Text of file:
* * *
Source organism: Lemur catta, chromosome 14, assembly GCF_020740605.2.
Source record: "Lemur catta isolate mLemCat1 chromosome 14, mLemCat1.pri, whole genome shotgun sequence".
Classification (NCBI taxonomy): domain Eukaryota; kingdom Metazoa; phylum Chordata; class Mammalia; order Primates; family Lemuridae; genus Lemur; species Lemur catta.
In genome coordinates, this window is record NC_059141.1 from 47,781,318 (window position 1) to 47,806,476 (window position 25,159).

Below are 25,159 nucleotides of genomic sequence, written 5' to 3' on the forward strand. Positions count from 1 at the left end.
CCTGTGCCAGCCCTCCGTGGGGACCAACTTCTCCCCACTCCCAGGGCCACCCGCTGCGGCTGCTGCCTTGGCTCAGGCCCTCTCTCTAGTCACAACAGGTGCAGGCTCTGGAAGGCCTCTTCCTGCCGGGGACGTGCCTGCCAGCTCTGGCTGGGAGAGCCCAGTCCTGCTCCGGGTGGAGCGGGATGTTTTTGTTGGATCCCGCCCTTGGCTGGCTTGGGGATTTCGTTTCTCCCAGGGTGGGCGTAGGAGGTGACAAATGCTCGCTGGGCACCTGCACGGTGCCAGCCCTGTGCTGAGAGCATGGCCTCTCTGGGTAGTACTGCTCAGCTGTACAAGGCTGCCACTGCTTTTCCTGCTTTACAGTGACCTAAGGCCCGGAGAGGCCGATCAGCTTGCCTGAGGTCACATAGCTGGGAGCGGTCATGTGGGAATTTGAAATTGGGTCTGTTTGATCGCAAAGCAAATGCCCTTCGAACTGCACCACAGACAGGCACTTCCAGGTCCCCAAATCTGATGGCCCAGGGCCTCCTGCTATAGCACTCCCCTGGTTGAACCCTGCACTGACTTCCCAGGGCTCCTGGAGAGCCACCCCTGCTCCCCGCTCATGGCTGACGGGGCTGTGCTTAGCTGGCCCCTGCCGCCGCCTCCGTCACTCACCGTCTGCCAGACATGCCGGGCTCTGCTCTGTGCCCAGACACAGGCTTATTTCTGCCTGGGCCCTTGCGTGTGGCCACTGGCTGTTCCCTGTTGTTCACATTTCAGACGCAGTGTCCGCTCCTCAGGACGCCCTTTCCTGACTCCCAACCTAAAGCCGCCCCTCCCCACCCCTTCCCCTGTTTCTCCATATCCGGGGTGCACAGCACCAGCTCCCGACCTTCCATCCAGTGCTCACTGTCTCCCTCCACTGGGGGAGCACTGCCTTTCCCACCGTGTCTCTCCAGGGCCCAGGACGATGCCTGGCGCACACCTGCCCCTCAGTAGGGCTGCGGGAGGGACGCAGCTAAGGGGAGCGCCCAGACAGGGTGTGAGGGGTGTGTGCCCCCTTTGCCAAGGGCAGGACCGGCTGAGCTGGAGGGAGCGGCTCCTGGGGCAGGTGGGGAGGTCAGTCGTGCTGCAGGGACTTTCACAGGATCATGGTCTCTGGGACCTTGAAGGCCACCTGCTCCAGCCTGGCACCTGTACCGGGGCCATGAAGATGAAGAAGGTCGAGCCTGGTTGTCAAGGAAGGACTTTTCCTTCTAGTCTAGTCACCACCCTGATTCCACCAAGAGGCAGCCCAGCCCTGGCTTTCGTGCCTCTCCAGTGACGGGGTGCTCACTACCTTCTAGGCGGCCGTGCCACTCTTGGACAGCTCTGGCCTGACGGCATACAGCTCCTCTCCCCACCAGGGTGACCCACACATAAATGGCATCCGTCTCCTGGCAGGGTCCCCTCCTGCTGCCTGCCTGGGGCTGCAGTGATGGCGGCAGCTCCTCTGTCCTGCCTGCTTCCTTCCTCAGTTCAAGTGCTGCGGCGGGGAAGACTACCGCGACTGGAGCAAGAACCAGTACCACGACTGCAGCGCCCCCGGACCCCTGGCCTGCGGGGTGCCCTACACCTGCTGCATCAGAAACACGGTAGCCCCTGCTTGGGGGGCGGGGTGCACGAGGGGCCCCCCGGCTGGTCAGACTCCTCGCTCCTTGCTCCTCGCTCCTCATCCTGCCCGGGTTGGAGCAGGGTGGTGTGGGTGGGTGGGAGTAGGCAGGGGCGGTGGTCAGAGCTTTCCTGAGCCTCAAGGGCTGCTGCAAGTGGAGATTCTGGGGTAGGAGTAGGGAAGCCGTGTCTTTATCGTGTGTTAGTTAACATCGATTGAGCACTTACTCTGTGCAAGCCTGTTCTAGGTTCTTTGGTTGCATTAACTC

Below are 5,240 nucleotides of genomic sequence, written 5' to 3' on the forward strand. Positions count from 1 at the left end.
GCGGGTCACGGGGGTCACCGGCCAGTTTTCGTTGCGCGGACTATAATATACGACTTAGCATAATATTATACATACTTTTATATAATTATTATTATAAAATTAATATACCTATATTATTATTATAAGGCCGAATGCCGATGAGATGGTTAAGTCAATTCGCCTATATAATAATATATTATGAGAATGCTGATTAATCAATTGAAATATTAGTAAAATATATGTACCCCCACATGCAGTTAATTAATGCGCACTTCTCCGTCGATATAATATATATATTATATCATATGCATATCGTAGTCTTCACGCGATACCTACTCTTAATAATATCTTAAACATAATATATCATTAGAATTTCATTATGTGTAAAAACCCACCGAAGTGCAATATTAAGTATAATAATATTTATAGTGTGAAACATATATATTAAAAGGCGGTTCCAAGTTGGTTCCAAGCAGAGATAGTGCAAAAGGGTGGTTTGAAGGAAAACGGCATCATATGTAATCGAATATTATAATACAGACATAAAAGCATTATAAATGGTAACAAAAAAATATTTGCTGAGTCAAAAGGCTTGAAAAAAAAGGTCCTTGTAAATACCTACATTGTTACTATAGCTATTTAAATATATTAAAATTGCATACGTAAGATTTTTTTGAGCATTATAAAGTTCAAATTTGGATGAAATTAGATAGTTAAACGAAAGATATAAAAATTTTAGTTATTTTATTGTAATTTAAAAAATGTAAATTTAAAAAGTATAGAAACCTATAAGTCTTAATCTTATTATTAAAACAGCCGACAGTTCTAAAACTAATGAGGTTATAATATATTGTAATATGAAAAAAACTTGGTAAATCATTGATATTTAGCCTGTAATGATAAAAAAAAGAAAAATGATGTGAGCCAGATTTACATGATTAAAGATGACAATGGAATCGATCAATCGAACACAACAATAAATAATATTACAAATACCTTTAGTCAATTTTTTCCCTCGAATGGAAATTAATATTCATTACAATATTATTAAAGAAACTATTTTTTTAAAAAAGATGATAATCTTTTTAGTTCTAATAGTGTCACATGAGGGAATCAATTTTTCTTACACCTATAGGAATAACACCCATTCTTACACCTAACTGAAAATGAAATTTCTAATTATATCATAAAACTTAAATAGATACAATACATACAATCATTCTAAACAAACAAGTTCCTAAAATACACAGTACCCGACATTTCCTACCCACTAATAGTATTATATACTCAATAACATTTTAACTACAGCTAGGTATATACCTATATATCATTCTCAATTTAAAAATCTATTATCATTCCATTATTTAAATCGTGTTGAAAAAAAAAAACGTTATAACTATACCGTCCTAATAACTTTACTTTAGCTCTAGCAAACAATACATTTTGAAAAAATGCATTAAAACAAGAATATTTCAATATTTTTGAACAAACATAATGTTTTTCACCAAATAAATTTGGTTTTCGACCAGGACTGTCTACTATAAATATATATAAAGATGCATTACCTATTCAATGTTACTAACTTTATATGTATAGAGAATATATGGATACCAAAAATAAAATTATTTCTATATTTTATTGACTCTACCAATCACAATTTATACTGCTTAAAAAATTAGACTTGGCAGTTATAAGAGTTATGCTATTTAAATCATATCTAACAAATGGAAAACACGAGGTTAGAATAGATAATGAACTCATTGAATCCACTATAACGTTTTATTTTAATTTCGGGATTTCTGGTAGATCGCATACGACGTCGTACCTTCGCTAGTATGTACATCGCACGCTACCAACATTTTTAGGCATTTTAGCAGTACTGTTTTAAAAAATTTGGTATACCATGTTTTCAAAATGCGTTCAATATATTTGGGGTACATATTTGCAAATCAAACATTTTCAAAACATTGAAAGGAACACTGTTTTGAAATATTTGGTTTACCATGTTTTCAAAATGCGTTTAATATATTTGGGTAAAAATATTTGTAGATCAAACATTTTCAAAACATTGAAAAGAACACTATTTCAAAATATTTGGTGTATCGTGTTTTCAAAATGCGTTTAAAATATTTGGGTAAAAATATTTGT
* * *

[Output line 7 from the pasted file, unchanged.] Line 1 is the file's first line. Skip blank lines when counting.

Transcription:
Below are 5,240 nucleotides of genomic sequence, written 5' to 3' on the forward strand. Positions count from 1 at the left end.